- Barack Obama - Islam - USA
Koran-burning plan raises questions over role of media
As questions remained on Saturday over whether Pastor Terry Jones would go ahead with plans to burn the Koran on the anniversary of the 9/11 attacks, some are looking at the media’s role in a storm over a fringe religious figure with few followers.
A few months ago, he was an unknown pastor of a 50-person congregation in Gainesville, Florida.
Now his name is plastered across newspaper headlines, blogs, and television screens around the world.
The story of Pastor Terry Jones and his plan to lead a Koran-burning session on the ninth anniversary of the September 11, 2001 attacks was first addressed in a small article on a website called Religion News Service in late July. The item was then referenced by bigger sites like Yahoo, and by late August the news had spread like wildfire: “International Burn a Koran Day” has been a top story at home and abroad, with Jones granting 150 interviews and everyone from Sarah Palin to President Barack Obama to the pope denouncing his plan.
Now, as the world waits to see whether the pastor will go ahead with his idea, questions are being raised about the media’s role in the frenzy surrounding a fringe religious figure with few followers.
Toying with a ‘tinderbox’
An article in The New York Times on Friday about the part played by the press in Jones’ rise to global infamy cited Chris Cuomo, an anchor from TV channel ABC, who posted to his Twitter account: “I am in the media, but think media gave life to this Florida burning ... and that was reckless”.
Several editorialists and bloggers have echoed the sentiment. A columnist for the news site of the Discovery Channel accused journalists of “[elevating] a publicity-seeking jester to a king”, and wrote that “the media have mistaken Jones for the voice of the country”. Indeed, as protests against the pastor erupted across the Muslim world, and the commander of NATO forces in Afghanistan, General David Petraeus, warned that the lives of US troops could be endangered, the usual hand-wringing over how the press handles a story has taken on a particular urgency.
In an editorial for the Washington Post on Thursday, journalist Howard Kurtz argued that given the tensions between Islam and the West, this kind of news should have been covered more cautiously. “This isn't like over-covering Lindsay Lohan's jail sentence”, he wrote. “This is a tinderbox right now.”
Press and White House face similar dilemma
But some understand why journalists and editors ran with the story, especially since the recent controversy over the “ground zero mosque” has revived concerns over “Islamophobia” in the US. “The media picked it up because it's a part of a larger, disturbing trend of anti-Islamic activity happening in America right now,” New York-based left-wing blogger Rich Boatti said in an interview with France24.com.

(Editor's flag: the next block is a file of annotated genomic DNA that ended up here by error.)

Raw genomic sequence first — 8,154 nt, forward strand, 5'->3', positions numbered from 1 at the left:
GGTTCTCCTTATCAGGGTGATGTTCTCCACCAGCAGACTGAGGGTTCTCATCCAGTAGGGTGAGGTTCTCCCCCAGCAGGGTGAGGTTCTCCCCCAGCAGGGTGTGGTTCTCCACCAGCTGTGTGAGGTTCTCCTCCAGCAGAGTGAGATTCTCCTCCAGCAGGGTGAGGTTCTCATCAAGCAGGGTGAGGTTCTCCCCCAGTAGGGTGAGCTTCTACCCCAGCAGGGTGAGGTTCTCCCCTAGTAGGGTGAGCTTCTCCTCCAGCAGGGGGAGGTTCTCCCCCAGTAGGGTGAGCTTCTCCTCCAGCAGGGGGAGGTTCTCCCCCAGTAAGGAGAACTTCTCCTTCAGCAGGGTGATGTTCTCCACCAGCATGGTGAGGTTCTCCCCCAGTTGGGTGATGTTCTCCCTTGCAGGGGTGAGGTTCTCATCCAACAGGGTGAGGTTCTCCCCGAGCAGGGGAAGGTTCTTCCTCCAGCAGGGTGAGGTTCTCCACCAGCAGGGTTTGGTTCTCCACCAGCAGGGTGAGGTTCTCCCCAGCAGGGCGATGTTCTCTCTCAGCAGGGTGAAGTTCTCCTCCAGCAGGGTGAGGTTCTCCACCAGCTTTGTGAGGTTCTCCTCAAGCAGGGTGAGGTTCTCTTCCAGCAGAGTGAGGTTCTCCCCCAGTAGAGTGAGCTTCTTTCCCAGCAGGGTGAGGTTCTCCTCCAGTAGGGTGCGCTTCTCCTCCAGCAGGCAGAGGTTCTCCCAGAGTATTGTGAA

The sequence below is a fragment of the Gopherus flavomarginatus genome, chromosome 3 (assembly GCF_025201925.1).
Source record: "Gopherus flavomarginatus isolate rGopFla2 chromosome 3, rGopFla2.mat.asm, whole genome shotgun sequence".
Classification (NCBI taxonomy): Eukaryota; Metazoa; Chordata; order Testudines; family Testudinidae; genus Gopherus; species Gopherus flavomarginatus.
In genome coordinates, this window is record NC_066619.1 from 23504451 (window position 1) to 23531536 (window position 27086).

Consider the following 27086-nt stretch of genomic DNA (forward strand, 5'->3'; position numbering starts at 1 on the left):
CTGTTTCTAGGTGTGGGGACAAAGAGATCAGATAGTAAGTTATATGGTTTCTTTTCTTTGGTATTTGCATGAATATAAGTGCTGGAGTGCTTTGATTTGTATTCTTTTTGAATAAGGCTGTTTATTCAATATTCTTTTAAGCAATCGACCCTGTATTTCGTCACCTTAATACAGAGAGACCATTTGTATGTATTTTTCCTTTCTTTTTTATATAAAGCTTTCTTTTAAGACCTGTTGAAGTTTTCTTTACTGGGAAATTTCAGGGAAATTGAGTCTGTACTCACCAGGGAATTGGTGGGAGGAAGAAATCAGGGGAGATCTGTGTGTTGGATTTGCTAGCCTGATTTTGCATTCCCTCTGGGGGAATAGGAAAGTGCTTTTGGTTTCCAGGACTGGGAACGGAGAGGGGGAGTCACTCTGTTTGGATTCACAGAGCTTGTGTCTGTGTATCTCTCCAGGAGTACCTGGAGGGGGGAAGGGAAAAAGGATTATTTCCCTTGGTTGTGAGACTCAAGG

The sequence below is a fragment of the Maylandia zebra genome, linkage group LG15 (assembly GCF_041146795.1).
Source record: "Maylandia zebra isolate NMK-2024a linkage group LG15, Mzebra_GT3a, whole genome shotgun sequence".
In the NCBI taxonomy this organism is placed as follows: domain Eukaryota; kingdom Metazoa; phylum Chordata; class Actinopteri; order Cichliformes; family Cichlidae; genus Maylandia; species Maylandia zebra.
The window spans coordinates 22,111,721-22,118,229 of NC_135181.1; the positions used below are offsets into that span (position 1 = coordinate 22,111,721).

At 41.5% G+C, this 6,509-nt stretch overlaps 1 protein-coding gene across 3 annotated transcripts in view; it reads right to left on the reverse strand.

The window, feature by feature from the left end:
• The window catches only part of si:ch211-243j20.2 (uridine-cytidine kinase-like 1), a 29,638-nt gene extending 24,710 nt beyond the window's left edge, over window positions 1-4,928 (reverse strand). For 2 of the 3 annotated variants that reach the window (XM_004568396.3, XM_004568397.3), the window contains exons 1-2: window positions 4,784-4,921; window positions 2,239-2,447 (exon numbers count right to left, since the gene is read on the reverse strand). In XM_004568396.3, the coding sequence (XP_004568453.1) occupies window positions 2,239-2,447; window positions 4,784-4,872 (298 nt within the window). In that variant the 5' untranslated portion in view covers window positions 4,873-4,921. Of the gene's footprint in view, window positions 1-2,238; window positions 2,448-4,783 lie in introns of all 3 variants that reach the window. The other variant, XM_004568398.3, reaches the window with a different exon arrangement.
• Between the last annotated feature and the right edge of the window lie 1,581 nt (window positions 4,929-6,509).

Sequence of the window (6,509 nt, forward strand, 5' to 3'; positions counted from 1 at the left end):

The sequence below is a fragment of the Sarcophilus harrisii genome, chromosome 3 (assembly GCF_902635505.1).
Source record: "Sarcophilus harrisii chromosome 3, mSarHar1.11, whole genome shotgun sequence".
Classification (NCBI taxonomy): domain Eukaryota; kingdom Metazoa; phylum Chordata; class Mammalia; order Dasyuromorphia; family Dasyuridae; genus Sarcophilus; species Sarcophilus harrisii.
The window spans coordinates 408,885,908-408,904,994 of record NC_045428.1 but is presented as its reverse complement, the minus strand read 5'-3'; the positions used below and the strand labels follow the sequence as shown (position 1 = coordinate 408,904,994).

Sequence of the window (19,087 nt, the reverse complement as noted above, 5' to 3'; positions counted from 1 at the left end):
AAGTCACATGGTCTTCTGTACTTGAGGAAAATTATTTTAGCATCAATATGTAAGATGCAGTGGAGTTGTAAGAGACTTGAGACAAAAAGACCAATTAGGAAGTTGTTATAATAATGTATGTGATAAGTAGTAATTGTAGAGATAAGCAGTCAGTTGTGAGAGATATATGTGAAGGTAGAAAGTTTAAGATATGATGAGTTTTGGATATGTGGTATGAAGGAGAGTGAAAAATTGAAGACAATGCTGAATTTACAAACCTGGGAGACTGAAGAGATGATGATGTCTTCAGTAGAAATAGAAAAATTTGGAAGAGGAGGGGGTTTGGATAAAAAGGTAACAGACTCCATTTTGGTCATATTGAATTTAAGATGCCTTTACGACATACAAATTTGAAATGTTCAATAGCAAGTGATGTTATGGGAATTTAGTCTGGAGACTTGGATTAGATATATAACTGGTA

Boatti conceded that the extensive media coverage had given Jones “credibility he didn’t merit”. But as news broke on Friday that the pastor was suspending his plans to burn the Koran, Boatti also said all the press attention could have a positive impact: “If it wasn't for all the coverage by journalists who brought this guy to people’s attention, he wouldn't be reconsidering”.
Jones has said he is reconsidering because he received assurance from a Florida imam that the “ground zero mosque” would be moved (the imam has denied this). Another factor that might have encouraged Jones to think twice is the phone call he received from US Defence Secretary Robert Gates, who urged him to cancel the burning.
But if US authorities may have contributed to Jones’ backing off, they also inevitably helped make him a front-page sensation. As FRANCE 24 correspondent in Washington Philippe Gassot said, “The White House, in expressing its concern, accelerated all the media attention”.
Still, Gassot recognises that the Obama administration faced a catch-22 in dealing with the story: “Rejecting the act gives Jones publicity, but ignoring him would be like approving of what he does”.
Professor Francis Balle, a French specialist in media and communications interviewed by France24.com, gave a similar assessment of journalists, saying that they could not be blamed for taking a closer look at a story generating such buzz. But he added that the fact that Jones can’t seem to make up his mind whether or not he will go through with his plans is an indication that the press should take a step back.
“Now that we see the pastor is crazy, we should stop giving him so much importance”, Balle said. “The story should be relegated to a brief local news item”.